Professional Practice
Social Impact Design


Published: January 1, 2010
Publisher: Stanford University Press
ISBN: 0804769362

Violence Taking Place: The Architecture of the Kosovo Conflict

Violence Taking Place is published by Stanford University Press in the series “Cultural Memory in the Present.” In the words of the series editors, Mieke Bal and Hent de Vries, books in this series “locate themselves at the intersection between the practice of close reading and ‘theory,’ a spot where neither remains untouched.” Previous books in the series include boundary-crossing interrogations of canons and institutions in philosophy, religion, anthropology, literature, media studies and visual analysis; Violence Taking Place comprises the first book in the series on architecture.

Violence Taking Place provides a new view of the architectural formation of political violence and of political agency, cultural identity, and power – the concepts by which this violence is usually analyzed. While the construction of architecture lies at the center of architectural discourse, its destruction, generally seen as incompatible with the very idea of “culture,” has been neglected in theoretical and historical discussion. Responding to this neglect, Herscher examines the case of the former Yugoslavia and in particular, Kosovo, where targeting architecture has been a prominent dimension of political violence. Rather than a mere representation of “deeper” social, political, or ideological dynamics, he reveals violence against architecture to be a form of cultural production, irreducible to its contexts and formative of the identities and agencies that seemingly bear on it as causes. Focusing on the particular sites where violence is inflicted and where its subjects and objects are articulated, the book traces the intersection of violence and architecture from socialist modernization, through ethnic and nationalist conflict, to postwar reconstruction. In so doing, it constitutes the first history of the architectural mediation of political violence in the former Yugoslavia and offers a groundbreaking architectural history of political violence more generally.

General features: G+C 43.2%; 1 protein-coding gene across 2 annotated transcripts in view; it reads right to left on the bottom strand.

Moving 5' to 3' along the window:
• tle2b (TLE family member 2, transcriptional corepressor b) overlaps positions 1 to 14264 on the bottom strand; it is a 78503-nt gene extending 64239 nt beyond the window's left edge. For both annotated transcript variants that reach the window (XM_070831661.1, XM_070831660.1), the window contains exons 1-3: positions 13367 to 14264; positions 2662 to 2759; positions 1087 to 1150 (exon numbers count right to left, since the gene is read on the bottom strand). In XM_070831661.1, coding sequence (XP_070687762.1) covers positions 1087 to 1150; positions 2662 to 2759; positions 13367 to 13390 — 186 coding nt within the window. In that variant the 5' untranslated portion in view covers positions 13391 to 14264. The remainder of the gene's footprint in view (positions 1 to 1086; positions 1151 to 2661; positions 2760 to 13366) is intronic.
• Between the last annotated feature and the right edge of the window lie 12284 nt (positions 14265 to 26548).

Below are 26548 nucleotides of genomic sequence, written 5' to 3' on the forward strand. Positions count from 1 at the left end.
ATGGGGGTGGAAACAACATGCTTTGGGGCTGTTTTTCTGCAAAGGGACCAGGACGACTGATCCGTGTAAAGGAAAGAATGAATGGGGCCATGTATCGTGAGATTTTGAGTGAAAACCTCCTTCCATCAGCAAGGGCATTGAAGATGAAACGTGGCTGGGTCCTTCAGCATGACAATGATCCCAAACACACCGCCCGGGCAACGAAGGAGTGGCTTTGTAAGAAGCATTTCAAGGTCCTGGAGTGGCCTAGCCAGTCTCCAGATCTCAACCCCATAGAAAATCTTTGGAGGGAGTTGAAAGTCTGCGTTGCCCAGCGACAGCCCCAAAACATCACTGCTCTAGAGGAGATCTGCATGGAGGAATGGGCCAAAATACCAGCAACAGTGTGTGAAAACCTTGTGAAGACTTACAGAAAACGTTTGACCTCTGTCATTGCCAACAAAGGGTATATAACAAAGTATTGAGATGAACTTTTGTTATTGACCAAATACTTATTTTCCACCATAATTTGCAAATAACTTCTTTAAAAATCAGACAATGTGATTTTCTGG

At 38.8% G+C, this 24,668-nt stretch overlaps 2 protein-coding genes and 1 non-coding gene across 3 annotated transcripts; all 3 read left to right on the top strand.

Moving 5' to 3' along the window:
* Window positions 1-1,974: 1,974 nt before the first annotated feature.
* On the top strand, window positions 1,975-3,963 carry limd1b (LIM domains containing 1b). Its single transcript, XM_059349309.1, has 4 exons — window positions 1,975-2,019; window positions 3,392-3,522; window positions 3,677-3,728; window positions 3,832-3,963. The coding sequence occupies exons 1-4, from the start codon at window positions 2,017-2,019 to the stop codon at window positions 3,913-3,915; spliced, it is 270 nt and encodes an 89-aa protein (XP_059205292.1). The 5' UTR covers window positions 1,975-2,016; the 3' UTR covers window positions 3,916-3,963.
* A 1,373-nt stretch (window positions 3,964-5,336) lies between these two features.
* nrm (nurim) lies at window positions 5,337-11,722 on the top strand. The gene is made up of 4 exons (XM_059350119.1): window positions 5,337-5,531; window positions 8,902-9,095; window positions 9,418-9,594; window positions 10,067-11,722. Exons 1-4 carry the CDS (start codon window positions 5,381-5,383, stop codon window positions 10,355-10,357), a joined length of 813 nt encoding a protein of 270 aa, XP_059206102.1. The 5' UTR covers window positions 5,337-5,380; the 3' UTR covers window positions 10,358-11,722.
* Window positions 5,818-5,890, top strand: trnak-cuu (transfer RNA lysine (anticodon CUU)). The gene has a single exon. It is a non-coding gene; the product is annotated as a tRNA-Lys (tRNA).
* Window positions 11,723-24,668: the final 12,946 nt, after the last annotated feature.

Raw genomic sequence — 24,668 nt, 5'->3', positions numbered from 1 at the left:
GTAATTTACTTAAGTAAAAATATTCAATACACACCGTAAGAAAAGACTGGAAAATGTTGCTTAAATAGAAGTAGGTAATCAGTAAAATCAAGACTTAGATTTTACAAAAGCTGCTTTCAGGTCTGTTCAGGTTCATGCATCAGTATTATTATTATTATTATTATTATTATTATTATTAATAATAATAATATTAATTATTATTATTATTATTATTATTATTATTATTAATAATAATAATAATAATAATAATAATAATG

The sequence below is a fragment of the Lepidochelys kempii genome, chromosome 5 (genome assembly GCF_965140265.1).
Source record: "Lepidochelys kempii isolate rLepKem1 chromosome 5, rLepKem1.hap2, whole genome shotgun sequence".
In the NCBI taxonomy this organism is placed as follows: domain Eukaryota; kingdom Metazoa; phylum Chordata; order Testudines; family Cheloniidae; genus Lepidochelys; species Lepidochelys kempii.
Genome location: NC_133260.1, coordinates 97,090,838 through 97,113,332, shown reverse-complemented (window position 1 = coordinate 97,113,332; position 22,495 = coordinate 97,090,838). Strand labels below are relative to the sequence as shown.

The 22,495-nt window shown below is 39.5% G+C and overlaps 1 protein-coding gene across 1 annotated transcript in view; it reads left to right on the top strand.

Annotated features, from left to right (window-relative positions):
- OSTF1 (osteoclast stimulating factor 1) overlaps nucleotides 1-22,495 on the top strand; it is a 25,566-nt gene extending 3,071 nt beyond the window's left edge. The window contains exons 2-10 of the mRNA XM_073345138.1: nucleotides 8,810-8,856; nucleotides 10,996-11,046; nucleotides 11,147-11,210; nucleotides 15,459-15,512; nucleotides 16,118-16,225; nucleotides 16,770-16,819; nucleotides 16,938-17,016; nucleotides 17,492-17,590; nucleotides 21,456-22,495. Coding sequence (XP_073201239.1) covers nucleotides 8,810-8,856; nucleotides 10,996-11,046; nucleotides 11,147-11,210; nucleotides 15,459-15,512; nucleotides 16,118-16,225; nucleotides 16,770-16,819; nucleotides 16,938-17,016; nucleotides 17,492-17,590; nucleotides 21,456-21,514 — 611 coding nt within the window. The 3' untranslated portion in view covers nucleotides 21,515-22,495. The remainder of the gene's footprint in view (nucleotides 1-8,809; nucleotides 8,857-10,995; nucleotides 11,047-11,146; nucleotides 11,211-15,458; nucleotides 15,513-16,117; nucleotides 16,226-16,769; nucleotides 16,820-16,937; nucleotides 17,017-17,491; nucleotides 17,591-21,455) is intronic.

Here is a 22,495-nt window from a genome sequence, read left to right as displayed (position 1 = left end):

Andrew Herscher